If you haven’t had a chance to pick up a personally inscribed copy of the book ($49.95 plus $5 sales tax), or just want to see authors Paul Dorpat and Jean Sherrard in action again, this is your chance!

Books on display. (Photo by Gavin MacDougall)

You can re-live an event or experience it anew! Videos of 29 of the book’s 33 events are posted on the events page of our website.

The media

Clay Eals

Clay Eals, the editor of Seattle Now & Then: The Historic Hundred, who also wrote the book’s introduction, will be the guest of former Seattle City Council members Jean Godden and Sue Donaldson on “The Bridge” radio show at 3-4 p.m. this Thursday, Oct. 17, 2019, on SPACE 101.1 FM.

Jean Godden
Sue Donaldson


How to order

Want to place an order for Seattle Now & Then: The Historic Hundred? It’s easy. Just visit our “How to order” page. You can specify how you want Paul and Jean to personalize your copy. Mailed orders will reach mailboxes in about a week.

As Jean looks on, Paul signs a book for Nancy Guppy of The Seattle Channel’s “Art Zone.”


Big thanks to everyone who has helped make this book a successful tribute to the public historian who has popularized Seattle history via more than 1,800 columns for more than 37 years, Paul Dorpat!

— Clay Eals, editor, Seattle Now & Then: The Historic Hundred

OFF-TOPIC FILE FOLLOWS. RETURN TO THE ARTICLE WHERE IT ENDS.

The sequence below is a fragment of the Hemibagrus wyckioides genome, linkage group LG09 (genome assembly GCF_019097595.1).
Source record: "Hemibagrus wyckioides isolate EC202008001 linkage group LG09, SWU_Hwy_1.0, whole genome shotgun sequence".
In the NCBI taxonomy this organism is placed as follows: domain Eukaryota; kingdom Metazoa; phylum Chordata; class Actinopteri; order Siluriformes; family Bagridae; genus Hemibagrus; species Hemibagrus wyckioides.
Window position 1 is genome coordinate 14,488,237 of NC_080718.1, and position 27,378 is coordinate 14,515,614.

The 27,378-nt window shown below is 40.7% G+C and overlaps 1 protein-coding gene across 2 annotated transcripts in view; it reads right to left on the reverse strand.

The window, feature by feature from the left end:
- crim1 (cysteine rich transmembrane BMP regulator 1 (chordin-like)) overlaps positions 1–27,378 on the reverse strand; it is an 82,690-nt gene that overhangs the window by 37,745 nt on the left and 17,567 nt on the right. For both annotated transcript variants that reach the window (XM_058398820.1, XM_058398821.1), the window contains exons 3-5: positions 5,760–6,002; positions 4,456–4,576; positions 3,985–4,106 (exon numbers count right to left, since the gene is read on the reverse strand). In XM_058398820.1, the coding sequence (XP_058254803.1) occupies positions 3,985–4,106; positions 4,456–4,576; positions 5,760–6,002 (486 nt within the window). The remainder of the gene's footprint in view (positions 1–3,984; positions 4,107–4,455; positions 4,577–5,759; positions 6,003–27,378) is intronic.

Seattle Now & Then: Bothell’s Main Street, 1913

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THEN: This May 29, 1913, print, looking west along Main Street and damaged as if run over by one of the parading flivvers, comes from the scrapbook of Bothell pioneer Carlton Ericksen. The three most prominent cars are likely (from left) a 1908 or 1909 International Harvester Auto Buggy, a 1911 Stoddard-Dayton and a 1912 Studebaker Everitt-Metzger-Flanders, as identified by West Seattle’s Robert Carney. The 1908 Hannan Building, Bothell’s first brick structure, to the left of the white banner, is the only depicted edifice that still survives. The closest building later became the site of Meredith’s 5 & 10, managed by Dave Johns, father of U.S. Sen. Patty Murray. For more on Bothell’s Main Street, see the photo-filled book “Bothell Washington Then & Now” (2008, Bothell Landmark Preservation Board). BOTHELL HISTORICAL MUSEUM
NOW: Redeveloped after a massive 2016 fire, Bothell’s Main Street features an expansive crosswalk and recessed parking. With Alexa’s Café (red umbrellas, formerly Meredith’s 5 & 10) behind them and a booming Bothell in the distance, (from left) passersby Alistair and Hopi Shull of Kettle Falls and Renewal Israel of Bothell join Pat Pierce and Jim and Margaret Turcott of the Bothell Historical Museum and King County librarian Kirstie Cameron to echo the 1913 scene. In its 50th year, the museum will host a free, illustrated talk on local roads and cars at 7 p.m. Thursday, Oct. 17, at the Bothell Library. JEAN SHERRARD

(Published in Seattle Times online on Oct. 10, 2019,